Judge: Georgia Democrat can run despite not living in district

A person waits in line to vote in the Georgia's primary election on May 24, 2022, in Atlanta. (Brynn Anderson/AP File)

A judge has ruled that Democrat Shelia Edwards can remain on the ballot for Georgia’s Public Service Commission even though she doesn’t live in the district she would represent.

Senior Superior Court Judge David Emerson ruled Wednesday that the District 3 election is exempt from the residency rule because candidates are running to fill the two unexpired years remaining on the term of former Commissioner Chuck Eaton. He resigned in 2021 when he was appointed as a judge.

Gov. Brian Kemp appointed Republican Fitz Johnson to that post. Johnson is running this year to stay on the commission until 2024, and Democrats nominated Edwards in a May 24 primary to challenge him.

The commission regulates private, for-profit utilities including Georgia Power Co. and Atlanta Gas Light Co., meaning its decisions affect the pocketbooks of millions of Georgians.

Commissioners are elected statewide but generally must reside in particular districts. Edwards has faced continuing questions about whether it’s legal for her to run in the 3rd District, which includes Fulton, DeKalb and Clayton counties, because she lives in the Mableton area of Cobb County.

Secretary of State Brad Raffensperger challenged Edwards’ residency in an administrative proceeding. Days before the primary, Administrative Law Judge Shakara Barnes ruled that Edwards could run because she was bidding to fill the position vacated by Eaton. Barnes ruled that residency requirements only apply when a candidate is running for a full six-year term on the commission.

“When filling an unexpired PSC term, the residency of the appointee or elected official is not a deciding factor,” Barnes wrote.

Chandra Fairley, the Democrat who finished second in the May 24 primary, filed an election challenge in Cobb County after the primary, seeking to overturn the ruling and have Edwards removed from the ballot.

Fairley argued that the vacancy ended when Kemp appointed Johnson and any exception to the residency rule doesn’t apply to the 2022 election. If Edwards had been disqualified, the state Democratic Party would have decided on a replacement.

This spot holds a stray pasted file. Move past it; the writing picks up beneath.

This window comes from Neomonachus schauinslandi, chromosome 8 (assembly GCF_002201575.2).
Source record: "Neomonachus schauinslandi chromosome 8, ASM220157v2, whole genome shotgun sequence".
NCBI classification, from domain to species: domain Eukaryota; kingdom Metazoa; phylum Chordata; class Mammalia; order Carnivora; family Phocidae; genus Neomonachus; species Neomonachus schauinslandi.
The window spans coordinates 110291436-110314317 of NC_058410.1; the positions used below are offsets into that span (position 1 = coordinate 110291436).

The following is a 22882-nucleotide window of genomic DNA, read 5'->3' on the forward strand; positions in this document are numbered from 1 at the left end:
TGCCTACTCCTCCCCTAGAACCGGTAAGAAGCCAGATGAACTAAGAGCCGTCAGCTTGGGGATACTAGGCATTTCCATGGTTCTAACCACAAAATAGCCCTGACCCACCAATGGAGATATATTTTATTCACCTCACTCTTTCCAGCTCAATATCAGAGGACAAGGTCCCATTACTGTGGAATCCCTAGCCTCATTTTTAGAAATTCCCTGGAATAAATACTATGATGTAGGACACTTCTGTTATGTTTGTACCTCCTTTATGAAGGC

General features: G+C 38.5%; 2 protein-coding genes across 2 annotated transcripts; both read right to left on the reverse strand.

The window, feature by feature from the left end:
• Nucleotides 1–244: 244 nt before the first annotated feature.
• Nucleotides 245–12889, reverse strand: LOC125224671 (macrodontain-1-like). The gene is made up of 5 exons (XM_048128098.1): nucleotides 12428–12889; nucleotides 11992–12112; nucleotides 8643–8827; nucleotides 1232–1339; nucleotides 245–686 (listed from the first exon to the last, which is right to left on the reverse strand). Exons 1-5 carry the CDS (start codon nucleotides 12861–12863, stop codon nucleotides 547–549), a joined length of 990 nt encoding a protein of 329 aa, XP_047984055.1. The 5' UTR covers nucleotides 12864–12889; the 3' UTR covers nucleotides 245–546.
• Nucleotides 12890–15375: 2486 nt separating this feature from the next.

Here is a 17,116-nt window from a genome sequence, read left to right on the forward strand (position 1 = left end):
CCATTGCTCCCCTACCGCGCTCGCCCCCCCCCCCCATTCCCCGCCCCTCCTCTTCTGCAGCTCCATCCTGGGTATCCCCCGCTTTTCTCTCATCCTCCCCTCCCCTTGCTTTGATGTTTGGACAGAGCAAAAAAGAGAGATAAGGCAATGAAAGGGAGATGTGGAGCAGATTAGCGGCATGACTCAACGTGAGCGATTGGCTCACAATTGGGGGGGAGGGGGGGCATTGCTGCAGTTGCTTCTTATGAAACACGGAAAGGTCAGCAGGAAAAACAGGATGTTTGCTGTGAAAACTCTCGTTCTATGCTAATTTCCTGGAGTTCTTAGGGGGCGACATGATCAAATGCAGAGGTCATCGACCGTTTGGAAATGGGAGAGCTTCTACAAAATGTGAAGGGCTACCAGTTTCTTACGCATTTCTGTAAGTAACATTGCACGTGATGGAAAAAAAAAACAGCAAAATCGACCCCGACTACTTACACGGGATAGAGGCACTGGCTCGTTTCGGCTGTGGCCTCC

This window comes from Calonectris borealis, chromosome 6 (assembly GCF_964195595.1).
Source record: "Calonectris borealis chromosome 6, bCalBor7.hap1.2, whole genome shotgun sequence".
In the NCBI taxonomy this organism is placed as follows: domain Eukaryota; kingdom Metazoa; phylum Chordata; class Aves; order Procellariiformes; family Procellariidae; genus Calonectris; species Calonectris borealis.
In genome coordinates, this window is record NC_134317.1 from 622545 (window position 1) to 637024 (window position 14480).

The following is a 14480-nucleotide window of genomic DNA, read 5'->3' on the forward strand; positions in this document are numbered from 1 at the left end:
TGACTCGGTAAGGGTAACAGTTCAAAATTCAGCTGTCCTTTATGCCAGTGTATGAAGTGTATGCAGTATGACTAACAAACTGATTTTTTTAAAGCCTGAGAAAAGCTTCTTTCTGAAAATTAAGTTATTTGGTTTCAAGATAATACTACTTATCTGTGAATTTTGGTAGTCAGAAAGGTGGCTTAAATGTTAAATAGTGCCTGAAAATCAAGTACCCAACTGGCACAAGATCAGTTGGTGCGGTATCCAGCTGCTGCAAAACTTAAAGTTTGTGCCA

But Emerson adopted Barnes’ reasoning that Johnson is running for a vacancy and thus exempt.

“The court rejects the argument put forward by the petitioner which seeks to impose the residency requirement upon a person who might be elected to serve Commissioner Eaton’s unexpired term,” Emerson wrote.

Bryan Sells, Fairley’s lawyer, said Fairley could appeal. “My client is disappointed with the ruling and still reviewing her options,” he wrote in an email Thursday.

A second residency challenge is pending against Democrat Patty Durand, who is challenging incumbent Republican Tim Echols in District 1 for a full six-year term. In that case, lawmakers redrew districts to exclude Durand, who had lived in Gwinnett County. She then moved to Conyers, part of the new district, but hadn’t lived there for the required year when she qualified.

Raffensperger sought to remove Durand, but a judge kept her on the ballot. Durand presented evidence showing Echols traded text messages with Commission President Tricia Pridemore during redistricting, including Durand’s Gwinnett County address, that helped Republicans draw her out. Durand argues she should be allowed to run because she was unconstitutionally targeted in redistricting, violating her 14th Amendment right to equal protection. The case’s next hearing is set for July 26.

A third case could overturn the commission’s entire election structure. That lawsuit, awaiting a judge’s decision, argues that electing commissioners statewide discriminates against Black people, and seeks that only voters in a district will determine their commissioner.